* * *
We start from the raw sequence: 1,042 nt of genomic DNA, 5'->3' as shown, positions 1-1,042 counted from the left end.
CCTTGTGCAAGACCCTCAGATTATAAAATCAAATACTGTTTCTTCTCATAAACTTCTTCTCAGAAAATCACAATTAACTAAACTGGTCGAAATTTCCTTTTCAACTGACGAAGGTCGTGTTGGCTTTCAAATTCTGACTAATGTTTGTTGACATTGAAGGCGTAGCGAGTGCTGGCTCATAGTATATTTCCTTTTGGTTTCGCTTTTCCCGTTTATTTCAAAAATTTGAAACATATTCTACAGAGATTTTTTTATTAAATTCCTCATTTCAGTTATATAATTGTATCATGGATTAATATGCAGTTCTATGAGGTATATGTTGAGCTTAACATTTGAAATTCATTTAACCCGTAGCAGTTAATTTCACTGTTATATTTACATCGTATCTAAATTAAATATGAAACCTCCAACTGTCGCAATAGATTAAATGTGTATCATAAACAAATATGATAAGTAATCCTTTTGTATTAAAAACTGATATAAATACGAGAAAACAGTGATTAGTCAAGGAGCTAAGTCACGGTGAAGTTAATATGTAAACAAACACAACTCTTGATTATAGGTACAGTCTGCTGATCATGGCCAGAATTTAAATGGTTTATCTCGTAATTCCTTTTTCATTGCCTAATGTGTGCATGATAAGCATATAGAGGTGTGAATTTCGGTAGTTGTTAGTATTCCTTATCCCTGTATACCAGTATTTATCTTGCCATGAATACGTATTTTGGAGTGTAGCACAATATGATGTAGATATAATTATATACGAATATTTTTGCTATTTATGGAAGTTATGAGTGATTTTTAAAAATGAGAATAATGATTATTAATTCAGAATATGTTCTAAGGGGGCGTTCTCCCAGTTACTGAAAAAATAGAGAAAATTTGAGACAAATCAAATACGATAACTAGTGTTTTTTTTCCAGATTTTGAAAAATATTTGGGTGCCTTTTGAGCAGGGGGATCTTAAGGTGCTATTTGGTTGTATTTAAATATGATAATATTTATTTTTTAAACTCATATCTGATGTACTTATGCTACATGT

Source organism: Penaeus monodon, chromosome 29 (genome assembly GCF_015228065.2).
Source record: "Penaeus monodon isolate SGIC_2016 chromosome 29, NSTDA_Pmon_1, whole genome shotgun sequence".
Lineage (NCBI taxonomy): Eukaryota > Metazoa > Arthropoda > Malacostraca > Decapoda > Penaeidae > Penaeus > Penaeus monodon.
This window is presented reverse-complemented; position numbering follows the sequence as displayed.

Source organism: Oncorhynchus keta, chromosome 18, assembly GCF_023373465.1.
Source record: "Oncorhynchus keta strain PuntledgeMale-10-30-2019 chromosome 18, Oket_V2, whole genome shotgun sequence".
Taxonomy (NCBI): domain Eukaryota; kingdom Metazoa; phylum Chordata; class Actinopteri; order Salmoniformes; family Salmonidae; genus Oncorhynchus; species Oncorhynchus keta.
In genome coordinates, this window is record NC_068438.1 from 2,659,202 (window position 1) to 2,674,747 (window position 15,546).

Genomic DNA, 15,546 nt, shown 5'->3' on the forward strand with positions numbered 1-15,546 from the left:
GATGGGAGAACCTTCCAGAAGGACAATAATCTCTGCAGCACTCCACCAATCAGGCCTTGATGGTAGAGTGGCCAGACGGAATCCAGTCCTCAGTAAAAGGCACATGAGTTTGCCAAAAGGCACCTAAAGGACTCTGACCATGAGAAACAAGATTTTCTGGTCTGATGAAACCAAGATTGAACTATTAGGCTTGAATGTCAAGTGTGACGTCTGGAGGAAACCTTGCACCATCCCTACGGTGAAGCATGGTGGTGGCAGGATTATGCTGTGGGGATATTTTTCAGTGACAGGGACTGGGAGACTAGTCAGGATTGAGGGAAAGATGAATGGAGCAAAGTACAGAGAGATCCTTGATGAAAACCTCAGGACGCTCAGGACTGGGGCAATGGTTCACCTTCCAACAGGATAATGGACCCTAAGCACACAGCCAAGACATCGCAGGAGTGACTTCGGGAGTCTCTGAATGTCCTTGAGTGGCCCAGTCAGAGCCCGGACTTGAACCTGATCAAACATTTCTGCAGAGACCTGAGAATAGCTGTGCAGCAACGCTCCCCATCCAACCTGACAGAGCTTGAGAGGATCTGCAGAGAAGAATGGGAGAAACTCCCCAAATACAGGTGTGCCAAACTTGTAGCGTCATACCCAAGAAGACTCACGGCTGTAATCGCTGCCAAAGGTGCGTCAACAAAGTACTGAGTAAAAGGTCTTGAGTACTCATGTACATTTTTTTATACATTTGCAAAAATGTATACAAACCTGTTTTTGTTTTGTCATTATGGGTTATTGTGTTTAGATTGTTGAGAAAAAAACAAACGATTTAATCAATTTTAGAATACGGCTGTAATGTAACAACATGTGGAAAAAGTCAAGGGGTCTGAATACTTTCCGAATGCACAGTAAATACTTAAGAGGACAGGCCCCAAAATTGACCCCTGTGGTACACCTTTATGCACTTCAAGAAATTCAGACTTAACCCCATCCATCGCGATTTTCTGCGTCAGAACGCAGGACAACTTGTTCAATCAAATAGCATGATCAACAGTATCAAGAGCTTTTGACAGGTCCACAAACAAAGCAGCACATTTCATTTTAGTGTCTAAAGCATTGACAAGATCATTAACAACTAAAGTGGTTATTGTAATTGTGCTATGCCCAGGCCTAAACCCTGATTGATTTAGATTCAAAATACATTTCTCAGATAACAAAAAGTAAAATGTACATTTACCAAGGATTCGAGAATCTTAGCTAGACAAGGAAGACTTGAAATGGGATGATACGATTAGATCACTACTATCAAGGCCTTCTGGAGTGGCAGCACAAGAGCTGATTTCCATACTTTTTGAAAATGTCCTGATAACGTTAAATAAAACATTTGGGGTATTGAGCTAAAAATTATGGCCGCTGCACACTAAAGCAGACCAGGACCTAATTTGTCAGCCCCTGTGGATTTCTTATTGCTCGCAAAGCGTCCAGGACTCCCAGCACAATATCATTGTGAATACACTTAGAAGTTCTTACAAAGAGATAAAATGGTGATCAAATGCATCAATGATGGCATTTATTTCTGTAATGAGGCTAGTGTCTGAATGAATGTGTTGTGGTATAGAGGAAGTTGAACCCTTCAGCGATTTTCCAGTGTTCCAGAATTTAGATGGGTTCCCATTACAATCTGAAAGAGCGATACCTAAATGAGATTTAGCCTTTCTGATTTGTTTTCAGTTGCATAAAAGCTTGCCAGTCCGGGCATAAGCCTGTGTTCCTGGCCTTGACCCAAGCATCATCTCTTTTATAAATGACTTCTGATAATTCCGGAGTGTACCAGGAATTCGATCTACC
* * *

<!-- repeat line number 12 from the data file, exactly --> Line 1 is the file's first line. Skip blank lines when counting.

GATGGGAGAACCTTCCAGAAGGACAATAATCTCTGCAGCACTCCACCAATCAGGCCTTGATGGTAGAGTGGCCAGACGGAATCCAGTCCTCAGTAAAAGGCACATGAGTTTGCCAAAAGGCACCTAAAGGACTCTGACCATGAGAAACAAGATTTTCTGGTCTGATGAAACCAAGATTGAACTATTAGGCTTGAATGTCAAGTGTGACGTCTGGAGGAAACCTTGCACCATCCCTACGGTGAAGCATGGTGGTGGCAGGATTATGCTGTGGGGATATTTTTCAGTGACAGGGACTGGGAGACTAGTCAGGATTGAGGGAAAGATGAATGGAGCAAAGTACAGAGAGATCCTTGATGAAAACCTCAGGACGCTCAGGACTGGGGCAATGGTTCACCTTCCAACAGGATAATGGACCCTAAGCACACAGCCAAGACATCGCAGGAGTGACTTCGGGAGTCTCTGAATGTCCTTGAGTGGCCCAGTCAGAGCCCGGACTTGAACCTGATCAAACATTTCTGCAGAGACCTGAGAATAGCTGTGCAGCAACGCTCCCCATCCAACCTGACAGAGCTTGAGAGGATCTGCAGAGAAGAATGGGAGAAACTCCCCAAATACAGGTGTGCCAAACTTGTAGCGTCATACCCAAGAAGACTCACGGCTGTAATCGCTGCCAAAGGTGCGTCAACAAAGTACTGAGTAAAAGGTCTTGAGTACTCATGTACATTTTTTTATACATTTGCAAAAATGTATACAAACCTGTTTTTGTTTTGTCATTATGGGTTATTGTGTTTAGATTGTTGAGAAAAAAACAAACGATTTAATCAATTTTAGAATACGGCTGTAATGTAACAACATGTGGAAAAAGTCAAGGGGTCTGAATACTTTCCGAATGCACAGTAAATACTTAAGAGGACAGGCCCCAAAATTGACCCCTGTGGTACACCTTTATGCACTTCAAGAAATTCAGACTTAACCCCATCCATCGCGATTTTCTGCGTCAGAACGCAGGACAACTTGTTCAATCAAATAGCATGATCAACAGTATCAAGAGCTTTTGACAGGTCCACAAACAAAGCAGCACATTTCATTTTAGTGTCTAAAGCATTGACAAGATCATTAACAACTAAAGTGGTTATTGTAATTGTGCTATGCCCAGGCCTAAACCCTGATTGATTTAGATTCAAAATACATTTCTCAGATAACAAAAAGTAAAATGTACATTTACCAAGGATTCGAGAATCTTAGCTAGACAAGGAAGACTTGAAATGGGATGATACGATTAGATCACTACTATCAAGGCCTTCTGGAGTGGCAGCACAAGAGCTGATTTCCATACTTTTTGAAAATGTCCTGATAACGTTAAATAAAACATTTGGGGTATTGAGCTAAAAATTATGGCCGCTGCACACTAAAGCAGACCAGGACCTAATTTGTCAGCCCCTGTGGATTTCTTATTGCTCGCAAAGCGTCCAGGACTCCCAGCACAATATCATTGTGAATACACTTAGAAGTTCTTACAAAGAGATAAAATGGTGATCAAATGCATCAATGATGGCATTTATTTCTGTAATGAGGCTAGTGTCTGAATGAATGTGTTGTGGTATAGAGGAAGTTGAACCCTTCAGCGATTTTCCAGTGTTCCAGAATTTAGATGGGTTCCCATTACAATCTGAAAGAGCGATACCTAAATGAGATTTAGCCTTTCTGATTTGTTTTCAGTTGCATAAAAGCTTGCCAGTCCGGGCATAAGCCTGTGTTCCTGGCCTTGACCCAAGCATCATCTCTTTTATAAATGACTTCTGATAATTCCGGAGTGTACCAGGAATTCGATCTACC